5 Every home is fitted with a speaker through which propaganda can be blared:
"DPRK nationals receive information from the state through 'fixed line' broadcasting which operates through the use of speakers in every household. These speakers are inspected regularly by officials to ensure they are still functioning. These fixed lines are often used for broadcasting 'forbidden' news and information (i.e. news that the outside world is not supposed to know) and also for emergency situations. Details regarding criminals, the crimes they have committed and the punishments imposed are also transmitted through the fixed lines.
6 North Korea engages in Orwellian-style rewrites of history:
"Reportedly, following the execution in December 2013 of Kim Jong Un's uncle, Jang Song Thaek, about 35,000 articles from the KCNA website and a further 20,000 items from the Rodong Sinmun website were removed. This appears to be part of the wider efforts to purge Jang from the DPRK's (political) history and is reflective of how the state controls and manipulates information to support its official position.
7 Sexual assault by state officials is common:
'Witnesses have testified that violence against women is not limited to the home, and that it is common to see women being beaten and sexually assaulted in public. Officials are not only increasingly engaging in corruption in order to support their low or non-existent salaries, they are also exacting penalties and punishment in the form of sexual abuse and violence as there is no fear of punishment. As more women assume the responsibility for feeding their families due to the dire economic and food situation, more women are traversing through and lingering in public spaces, selling and transporting their goods. The male dominated state, agents who police the marketplace, inspectors on trains and soldiers are increasingly committing acts of sexual assault on women in public spaces. The Commission received testimony that while rape of minors is severely punished , the rape of adults is not really considered a crime.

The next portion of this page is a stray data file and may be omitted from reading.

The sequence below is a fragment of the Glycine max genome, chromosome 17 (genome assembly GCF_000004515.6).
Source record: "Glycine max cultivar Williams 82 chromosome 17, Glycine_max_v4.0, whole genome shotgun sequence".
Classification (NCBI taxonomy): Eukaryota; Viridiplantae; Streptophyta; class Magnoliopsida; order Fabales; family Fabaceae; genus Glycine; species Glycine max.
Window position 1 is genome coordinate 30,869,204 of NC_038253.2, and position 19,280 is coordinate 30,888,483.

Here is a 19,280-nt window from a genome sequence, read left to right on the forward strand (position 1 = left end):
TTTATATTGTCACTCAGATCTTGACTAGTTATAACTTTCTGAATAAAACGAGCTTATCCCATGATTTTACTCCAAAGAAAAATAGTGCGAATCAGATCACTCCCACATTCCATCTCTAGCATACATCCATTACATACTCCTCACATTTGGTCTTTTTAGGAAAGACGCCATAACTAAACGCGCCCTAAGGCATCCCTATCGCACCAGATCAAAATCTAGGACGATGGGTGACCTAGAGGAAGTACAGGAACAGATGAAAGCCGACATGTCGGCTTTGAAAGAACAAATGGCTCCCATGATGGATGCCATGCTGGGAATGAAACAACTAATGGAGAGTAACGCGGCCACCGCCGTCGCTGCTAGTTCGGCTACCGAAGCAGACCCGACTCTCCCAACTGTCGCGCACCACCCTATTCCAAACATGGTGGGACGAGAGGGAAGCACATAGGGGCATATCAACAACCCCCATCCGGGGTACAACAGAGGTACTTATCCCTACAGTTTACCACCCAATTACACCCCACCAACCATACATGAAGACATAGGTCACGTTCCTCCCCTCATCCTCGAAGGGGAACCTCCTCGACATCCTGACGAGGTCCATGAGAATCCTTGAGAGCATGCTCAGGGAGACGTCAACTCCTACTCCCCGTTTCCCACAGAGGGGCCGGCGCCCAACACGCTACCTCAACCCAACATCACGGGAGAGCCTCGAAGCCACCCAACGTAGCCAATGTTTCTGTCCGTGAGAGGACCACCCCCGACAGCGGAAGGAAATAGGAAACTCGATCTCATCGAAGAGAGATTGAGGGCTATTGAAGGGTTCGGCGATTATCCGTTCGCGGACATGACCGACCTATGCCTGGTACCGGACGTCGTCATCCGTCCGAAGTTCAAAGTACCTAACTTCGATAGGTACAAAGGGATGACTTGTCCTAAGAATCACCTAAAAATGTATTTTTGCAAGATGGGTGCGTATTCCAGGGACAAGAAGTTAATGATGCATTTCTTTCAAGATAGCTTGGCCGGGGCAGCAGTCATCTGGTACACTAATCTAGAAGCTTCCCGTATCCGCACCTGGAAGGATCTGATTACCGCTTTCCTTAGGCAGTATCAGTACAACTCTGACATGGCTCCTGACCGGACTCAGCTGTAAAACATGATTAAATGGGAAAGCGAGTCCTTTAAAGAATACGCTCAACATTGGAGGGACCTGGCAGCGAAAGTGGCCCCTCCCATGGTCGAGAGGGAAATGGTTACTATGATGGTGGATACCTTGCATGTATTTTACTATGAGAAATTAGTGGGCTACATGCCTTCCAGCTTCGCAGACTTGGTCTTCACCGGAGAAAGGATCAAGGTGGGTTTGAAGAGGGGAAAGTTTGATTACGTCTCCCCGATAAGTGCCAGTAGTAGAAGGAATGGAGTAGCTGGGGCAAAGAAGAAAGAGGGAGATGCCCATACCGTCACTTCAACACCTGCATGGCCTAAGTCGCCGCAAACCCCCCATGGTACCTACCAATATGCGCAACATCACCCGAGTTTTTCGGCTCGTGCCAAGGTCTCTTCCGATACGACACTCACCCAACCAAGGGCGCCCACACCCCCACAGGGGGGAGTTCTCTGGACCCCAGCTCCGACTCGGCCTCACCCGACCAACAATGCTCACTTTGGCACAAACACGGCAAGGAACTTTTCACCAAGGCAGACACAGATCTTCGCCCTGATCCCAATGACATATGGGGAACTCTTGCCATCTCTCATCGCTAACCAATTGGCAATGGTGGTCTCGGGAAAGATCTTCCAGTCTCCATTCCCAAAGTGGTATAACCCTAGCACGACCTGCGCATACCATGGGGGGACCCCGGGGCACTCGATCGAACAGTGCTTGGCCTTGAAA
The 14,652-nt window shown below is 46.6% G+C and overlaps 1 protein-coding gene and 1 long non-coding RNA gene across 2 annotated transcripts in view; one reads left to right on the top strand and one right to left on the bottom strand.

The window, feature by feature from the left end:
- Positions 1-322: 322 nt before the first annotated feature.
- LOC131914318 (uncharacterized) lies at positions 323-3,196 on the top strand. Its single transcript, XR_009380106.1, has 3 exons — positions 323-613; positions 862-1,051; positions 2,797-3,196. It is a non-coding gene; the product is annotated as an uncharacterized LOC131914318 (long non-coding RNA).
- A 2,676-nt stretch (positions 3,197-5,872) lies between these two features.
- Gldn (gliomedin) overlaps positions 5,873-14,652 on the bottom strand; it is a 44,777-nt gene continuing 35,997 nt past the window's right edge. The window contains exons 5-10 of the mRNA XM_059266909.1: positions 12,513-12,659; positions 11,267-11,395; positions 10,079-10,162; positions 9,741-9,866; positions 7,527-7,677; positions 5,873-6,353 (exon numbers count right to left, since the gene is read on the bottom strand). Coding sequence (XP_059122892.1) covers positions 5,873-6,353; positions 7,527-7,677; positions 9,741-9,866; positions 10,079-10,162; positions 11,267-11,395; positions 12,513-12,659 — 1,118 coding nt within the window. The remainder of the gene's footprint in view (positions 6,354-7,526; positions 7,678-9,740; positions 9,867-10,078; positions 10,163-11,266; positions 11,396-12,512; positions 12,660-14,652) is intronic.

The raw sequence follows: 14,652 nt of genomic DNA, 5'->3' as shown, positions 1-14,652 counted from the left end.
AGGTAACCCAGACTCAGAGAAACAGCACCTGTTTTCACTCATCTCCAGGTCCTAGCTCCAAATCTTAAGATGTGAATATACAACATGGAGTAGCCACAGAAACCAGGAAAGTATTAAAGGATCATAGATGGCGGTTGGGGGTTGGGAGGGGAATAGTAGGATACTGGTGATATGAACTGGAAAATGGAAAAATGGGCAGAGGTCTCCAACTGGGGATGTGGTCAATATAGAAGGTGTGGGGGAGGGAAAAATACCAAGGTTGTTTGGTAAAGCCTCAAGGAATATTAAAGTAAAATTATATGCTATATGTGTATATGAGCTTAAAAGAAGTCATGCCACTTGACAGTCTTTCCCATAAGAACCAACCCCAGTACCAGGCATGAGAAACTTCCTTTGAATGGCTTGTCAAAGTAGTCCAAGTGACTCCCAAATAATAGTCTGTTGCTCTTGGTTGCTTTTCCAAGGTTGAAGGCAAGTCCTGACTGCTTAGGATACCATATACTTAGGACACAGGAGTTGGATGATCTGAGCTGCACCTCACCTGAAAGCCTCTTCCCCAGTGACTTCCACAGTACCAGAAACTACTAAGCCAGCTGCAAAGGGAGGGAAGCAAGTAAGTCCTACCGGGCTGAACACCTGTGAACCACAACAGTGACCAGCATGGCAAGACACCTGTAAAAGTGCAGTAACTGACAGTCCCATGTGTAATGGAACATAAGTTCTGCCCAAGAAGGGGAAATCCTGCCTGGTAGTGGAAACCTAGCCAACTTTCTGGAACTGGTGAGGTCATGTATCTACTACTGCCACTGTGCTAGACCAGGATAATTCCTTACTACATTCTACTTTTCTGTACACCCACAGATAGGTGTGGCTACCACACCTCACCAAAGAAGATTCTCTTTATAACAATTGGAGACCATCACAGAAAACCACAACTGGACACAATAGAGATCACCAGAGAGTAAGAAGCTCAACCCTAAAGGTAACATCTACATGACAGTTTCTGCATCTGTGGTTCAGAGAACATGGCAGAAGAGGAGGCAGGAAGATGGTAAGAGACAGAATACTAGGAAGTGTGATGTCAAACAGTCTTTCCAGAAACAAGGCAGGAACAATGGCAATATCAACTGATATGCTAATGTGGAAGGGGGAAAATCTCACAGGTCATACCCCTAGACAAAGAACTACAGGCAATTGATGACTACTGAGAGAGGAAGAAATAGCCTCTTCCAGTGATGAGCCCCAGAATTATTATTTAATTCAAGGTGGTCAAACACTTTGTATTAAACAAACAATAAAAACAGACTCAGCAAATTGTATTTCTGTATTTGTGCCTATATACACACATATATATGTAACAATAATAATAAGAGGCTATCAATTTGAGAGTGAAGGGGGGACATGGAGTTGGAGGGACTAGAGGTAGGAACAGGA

8 North Korea divides its citizens into three tiers and 51 categories based on party loyalty as part of the Songbun class system:
There is a core class which includes the families of labourers; the basic class which includes small merchants; and the complex class of people considered wavering or hostile.
9 The North Korean regime is estimated to have kidnapped 200,000 foreigners since 1950, including women abducted so they could taken as wives:
'Among the abductees were also a number of women from Europe, the Middle East and other parts of Asia who were abducted in order to be given as wives to foreigners already present in the DPRK. According to the findings of the Commission, the total number of potential victims who were brought to the DPRK between 1950 and the late 1980s could be over 200,000 persons.
10 One witness described a woman smuggling copper wire inside her dead baby:
'The woman was using a cloth, a wide band to tie the baby on her back, and she took the baby off and laid it on the table, but then I suddenly realised that the baby was probably 18 months old or less than 2 years old; it was a boy. I saw red blood around the stomach, and the police asked what this was all about. The woman was simply crying and the police suddenly ripped the baby's torso apart and about 2kg of copper wire was found inside the baby's stomach. This just told me that this is how far you have to go in order to keep living here in North Korea.